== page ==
I was nervous, but excited too, to read The Second Sex for A Year of Feminist Classics. When the book arrived in my mailbox, I admit I had to do a double take: that many pages?! But still: nerves and excitement about finally reading this.
Here is the thing though: it is not just a tome of a book, but it is slow reading too. Now, having read the first 300 pages, which means I have finished Part I, I am not all that excited anymore. Reading as few as 20 pages feels like a true accomplishment with this book, and yet, when you sit down to report your progress on GoodReads, you notice that you’re still only 10% done after five of such 20-page-sessions.
Simone de Beauvoir is smart, alright. Often, she makes me feel stupid. I have an okay-ish background in philosophy, but she appeals to so many different concepts all the time that I find it hard to follow. Also, the pace of the book, the style, it feels I am only reading as a passive observer, never really engaging with the text.
I did enjoy the Introduction. I made notes. Lots of them. I could have copied the whole introduction as one long note. So interesting, so sharp, so smart.
Something else I liked? How she rejects Freud. Ah, I have a feeling I simply like reading how Freud was wrong.
But then the problematic analysis started. Perhaps I simply misunderstood, perhaps I am stuck in my academic mindset of my specific “brand” of historical research, but generalisations about history get on my nerves. Especially the part about prehistory, which such bold assertions about a society we know so little about..
I know that books about grand developments deserve a place in the canon of history books too. Often, they make for much more interesting reading than the detailed analysis of one group, at one period, through one theoretical framework.. But De Beauvoir goes beyond that. I am not saying I discard her conclusion that women have always been cast in the role of The Other, or that they have been oppressed for most, if not all, of history. It is the manner in which she sets about proving this, that I couldn’t go along with. It got on my nerves. What do we know about the developments back then? Sometimes, her theories read like Hegel’s ideas on the development from Subjective to Objective mind, pointing with such seeming effortlessness to ‘grand changing points’ in the history of the world. I don’t know.. I just don’t know..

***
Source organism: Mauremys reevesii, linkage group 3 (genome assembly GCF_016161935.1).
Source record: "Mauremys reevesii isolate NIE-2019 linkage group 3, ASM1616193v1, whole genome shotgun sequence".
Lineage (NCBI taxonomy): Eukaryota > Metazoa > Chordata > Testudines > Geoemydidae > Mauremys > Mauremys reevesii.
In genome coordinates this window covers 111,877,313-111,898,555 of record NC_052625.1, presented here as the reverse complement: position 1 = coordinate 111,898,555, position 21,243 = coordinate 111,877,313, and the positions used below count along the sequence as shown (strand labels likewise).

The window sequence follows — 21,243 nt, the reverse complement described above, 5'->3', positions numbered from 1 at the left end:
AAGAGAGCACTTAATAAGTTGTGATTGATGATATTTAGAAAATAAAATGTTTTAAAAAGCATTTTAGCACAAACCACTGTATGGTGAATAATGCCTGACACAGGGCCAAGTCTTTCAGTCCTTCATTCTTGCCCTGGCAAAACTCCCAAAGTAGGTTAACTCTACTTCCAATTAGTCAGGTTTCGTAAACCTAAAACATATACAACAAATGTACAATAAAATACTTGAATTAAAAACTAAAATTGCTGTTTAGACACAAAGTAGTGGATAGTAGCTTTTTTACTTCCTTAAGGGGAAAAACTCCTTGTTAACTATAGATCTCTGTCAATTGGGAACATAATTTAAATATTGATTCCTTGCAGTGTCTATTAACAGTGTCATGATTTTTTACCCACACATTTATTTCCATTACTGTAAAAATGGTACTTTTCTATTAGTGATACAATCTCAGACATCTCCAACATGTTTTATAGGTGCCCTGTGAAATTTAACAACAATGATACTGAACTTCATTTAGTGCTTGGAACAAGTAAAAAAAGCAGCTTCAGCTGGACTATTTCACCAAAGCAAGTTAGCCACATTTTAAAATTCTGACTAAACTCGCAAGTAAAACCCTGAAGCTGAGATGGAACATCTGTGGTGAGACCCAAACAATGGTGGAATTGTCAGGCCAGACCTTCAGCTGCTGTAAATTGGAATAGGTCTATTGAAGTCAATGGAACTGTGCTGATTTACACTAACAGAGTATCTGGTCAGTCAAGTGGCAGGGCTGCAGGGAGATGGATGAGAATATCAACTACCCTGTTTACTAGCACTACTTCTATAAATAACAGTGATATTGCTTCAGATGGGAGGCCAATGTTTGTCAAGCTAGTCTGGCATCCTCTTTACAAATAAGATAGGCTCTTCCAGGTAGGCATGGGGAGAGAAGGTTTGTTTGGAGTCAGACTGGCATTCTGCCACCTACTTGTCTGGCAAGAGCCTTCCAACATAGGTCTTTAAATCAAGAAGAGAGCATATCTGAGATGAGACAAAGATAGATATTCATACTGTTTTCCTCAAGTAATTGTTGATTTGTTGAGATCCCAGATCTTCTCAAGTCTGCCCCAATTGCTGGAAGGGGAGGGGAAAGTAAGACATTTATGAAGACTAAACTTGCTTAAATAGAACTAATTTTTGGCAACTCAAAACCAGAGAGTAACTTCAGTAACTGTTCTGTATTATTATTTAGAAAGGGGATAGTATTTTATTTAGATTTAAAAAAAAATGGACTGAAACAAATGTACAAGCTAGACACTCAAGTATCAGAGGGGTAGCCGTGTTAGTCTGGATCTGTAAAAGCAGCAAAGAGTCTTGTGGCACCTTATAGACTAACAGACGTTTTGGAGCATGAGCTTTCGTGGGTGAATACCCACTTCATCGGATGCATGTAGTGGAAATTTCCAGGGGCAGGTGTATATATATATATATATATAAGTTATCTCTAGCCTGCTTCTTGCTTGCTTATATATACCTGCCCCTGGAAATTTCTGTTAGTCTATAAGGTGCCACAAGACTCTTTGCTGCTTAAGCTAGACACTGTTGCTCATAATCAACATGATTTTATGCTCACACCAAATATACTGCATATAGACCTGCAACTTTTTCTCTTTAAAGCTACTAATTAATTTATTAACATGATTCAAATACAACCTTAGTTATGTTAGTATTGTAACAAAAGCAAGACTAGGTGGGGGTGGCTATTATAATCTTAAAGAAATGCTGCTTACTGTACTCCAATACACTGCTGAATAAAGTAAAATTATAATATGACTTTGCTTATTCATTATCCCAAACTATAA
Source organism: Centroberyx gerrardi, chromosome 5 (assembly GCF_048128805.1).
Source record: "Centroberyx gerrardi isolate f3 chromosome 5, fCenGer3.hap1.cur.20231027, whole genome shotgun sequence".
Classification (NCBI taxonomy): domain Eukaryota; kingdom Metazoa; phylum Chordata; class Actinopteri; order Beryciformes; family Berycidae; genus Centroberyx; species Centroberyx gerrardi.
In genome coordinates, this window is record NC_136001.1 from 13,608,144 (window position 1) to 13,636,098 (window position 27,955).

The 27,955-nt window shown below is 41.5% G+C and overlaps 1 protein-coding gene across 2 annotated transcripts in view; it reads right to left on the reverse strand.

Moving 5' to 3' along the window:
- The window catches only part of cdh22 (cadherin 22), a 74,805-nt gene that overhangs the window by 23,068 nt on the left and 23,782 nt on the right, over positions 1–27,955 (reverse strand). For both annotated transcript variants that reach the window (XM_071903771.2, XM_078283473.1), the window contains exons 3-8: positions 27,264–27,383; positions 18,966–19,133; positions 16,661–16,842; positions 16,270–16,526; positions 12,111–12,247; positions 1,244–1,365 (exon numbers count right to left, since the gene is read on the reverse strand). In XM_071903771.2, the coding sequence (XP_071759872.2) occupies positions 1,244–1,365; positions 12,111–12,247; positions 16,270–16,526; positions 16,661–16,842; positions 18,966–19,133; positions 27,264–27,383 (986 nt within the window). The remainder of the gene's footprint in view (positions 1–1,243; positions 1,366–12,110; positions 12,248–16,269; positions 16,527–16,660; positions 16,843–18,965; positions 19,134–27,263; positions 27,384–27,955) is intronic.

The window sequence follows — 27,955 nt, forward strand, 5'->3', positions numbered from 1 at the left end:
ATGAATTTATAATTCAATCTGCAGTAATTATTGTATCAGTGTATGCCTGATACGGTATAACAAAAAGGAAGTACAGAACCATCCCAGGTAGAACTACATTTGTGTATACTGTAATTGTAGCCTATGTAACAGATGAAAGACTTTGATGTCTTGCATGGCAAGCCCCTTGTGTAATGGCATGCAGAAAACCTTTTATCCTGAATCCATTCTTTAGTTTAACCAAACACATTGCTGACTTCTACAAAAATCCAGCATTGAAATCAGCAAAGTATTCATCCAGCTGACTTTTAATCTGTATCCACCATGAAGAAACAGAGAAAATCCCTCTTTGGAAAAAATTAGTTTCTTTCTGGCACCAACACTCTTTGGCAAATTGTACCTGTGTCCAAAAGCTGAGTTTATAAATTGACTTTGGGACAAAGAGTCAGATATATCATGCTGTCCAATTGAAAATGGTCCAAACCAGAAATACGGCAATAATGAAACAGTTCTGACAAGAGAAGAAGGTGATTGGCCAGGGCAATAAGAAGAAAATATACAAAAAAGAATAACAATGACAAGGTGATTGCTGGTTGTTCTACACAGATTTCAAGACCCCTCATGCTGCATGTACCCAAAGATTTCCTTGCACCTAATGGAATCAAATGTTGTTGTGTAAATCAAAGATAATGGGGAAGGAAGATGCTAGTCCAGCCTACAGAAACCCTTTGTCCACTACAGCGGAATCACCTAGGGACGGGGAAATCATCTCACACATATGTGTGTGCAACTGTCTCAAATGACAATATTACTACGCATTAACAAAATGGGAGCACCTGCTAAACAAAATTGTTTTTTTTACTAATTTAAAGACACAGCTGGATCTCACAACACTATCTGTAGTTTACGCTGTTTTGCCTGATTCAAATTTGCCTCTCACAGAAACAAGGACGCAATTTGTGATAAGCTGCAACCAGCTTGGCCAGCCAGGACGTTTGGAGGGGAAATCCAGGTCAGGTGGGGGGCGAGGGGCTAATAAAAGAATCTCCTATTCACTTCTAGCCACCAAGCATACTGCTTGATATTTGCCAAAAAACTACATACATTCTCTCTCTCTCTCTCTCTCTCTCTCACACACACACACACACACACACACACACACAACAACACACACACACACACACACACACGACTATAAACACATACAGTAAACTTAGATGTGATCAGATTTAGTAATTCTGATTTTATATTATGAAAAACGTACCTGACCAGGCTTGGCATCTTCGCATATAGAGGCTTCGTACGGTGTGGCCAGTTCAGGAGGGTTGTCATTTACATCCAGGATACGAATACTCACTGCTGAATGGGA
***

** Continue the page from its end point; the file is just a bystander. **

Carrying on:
And the part about literature? I can see how it shows how in any system that reduces women to “nature”, “fertility”, etc. How any reductionist thinking, in the many forms it took, fashioned women into something not-completely-human-like-men. At least, I think that was what De Beauvoir was trying to tell me, because I admit her thorough analysis of authors and their work were so detailed as to bore me a little, which led to skimming at times. I wish I did not have to admit this. I often had to remind myself that I am reading this to “finally read this classic” and that skimming is not exactly to that purpose. But.. but.. I have no excuses really, I just skimmed, I felt it was alright to skip over some lines hoping I still got the general gist.
I will persevere with this book, and I do plan to finish Part II eventually. But it may take me until December (since this part is another 500 pages). I have heard that it becomes more interesting from here on out. Perhaps that is true?
I feel so ignorant and dumb and as if I am missing out on something important about this book. Oh, I know about its importance, I had just hoped against hope that it would be easier to read.